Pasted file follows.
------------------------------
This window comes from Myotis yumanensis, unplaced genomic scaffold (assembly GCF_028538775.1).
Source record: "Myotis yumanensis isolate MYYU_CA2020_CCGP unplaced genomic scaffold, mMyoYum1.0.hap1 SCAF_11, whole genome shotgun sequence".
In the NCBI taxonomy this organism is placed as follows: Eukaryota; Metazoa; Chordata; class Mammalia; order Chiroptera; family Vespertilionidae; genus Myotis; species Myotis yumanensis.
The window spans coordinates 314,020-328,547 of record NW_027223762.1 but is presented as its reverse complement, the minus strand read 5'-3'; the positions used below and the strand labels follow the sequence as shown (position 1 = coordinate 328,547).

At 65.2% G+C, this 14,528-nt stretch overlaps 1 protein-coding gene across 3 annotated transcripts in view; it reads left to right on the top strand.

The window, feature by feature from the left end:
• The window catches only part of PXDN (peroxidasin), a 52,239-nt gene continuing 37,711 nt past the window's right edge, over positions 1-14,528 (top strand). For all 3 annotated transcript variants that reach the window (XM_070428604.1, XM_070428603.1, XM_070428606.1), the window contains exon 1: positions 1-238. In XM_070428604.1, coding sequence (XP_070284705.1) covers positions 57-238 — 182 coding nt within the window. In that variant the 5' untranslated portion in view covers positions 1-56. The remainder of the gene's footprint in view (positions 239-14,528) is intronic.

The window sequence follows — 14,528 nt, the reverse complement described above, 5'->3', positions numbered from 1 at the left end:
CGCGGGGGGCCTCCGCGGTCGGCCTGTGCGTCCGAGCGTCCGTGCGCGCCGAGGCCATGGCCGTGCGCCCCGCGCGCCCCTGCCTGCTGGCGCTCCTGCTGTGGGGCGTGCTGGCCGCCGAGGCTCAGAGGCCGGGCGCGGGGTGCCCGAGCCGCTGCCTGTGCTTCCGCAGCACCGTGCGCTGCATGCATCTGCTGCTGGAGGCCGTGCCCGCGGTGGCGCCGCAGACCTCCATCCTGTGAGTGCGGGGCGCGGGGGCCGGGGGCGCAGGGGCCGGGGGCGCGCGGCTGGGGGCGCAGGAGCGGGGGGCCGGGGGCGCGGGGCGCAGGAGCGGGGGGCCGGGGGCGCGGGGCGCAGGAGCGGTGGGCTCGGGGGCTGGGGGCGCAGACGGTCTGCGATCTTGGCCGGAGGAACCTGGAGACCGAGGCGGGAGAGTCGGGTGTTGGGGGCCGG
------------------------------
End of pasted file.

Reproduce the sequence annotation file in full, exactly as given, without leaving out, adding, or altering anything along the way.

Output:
This window comes from Myotis yumanensis, unplaced genomic scaffold (assembly GCF_028538775.1).
Source record: "Myotis yumanensis isolate MYYU_CA2020_CCGP unplaced genomic scaffold, mMyoYum1.0.hap1 SCAF_11, whole genome shotgun sequence".
In the NCBI taxonomy this organism is placed as follows: Eukaryota; Metazoa; Chordata; class Mammalia; order Chiroptera; family Vespertilionidae; genus Myotis; species Myotis yumanensis.
The window spans coordinates 314,020-328,547 of record NW_027223762.1 but is presented as its reverse complement, the minus strand read 5'-3'; the positions used below and the strand labels follow the sequence as shown (position 1 = coordinate 328,547).

At 65.2% G+C, this 14,528-nt stretch overlaps 1 protein-coding gene across 3 annotated transcripts in view; it reads left to right on the top strand.

The window, feature by feature from the left end:
• The window catches only part of PXDN (peroxidasin), a 52,239-nt gene continuing 37,711 nt past the window's right edge, over positions 1-14,528 (top strand). For all 3 annotated transcript variants that reach the window (XM_070428604.1, XM_070428603.1, XM_070428606.1), the window contains exon 1: positions 1-238. In XM_070428604.1, coding sequence (XP_070284705.1) covers positions 57-238 — 182 coding nt within the window. In that variant the 5' untranslated portion in view covers positions 1-56. The remainder of the gene's footprint in view (positions 239-14,528) is intronic.

The window sequence follows — 14,528 nt, the reverse complement described above, 5'->3', positions numbered from 1 at the left end:
CGCGGGGGGCCTCCGCGGTCGGCCTGTGCGTCCGAGCGTCCGTGCGCGCCGAGGCCATGGCCGTGCGCCCCGCGCGCCCCTGCCTGCTGGCGCTCCTGCTGTGGGGCGTGCTGGCCGCCGAGGCTCAGAGGCCGGGCGCGGGGTGCCCGAGCCGCTGCCTGTGCTTCCGCAGCACCGTGCGCTGCATGCATCTGCTGCTGGAGGCCGTGCCCGCGGTGGCGCCGCAGACCTCCATCCTGTGAGTGCGGGGCGCGGGGGCCGGGGGCGCAGGGGCCGGGGGCGCGCGGCTGGGGGCGCAGGAGCGGGGGGCCGGGGGCGCGGGGCGCAGGAGCGGGGGGCCGGGGGCGCGGGGCGCAGGAGCGGTGGGCTCGGGGGCTGGGGGCGCAGACGGTCTGCGATCTTGGCCGGAGGAACCTGGAGACCGAGGCGGGAGAGTCGGGTGTTGGGGGCCGG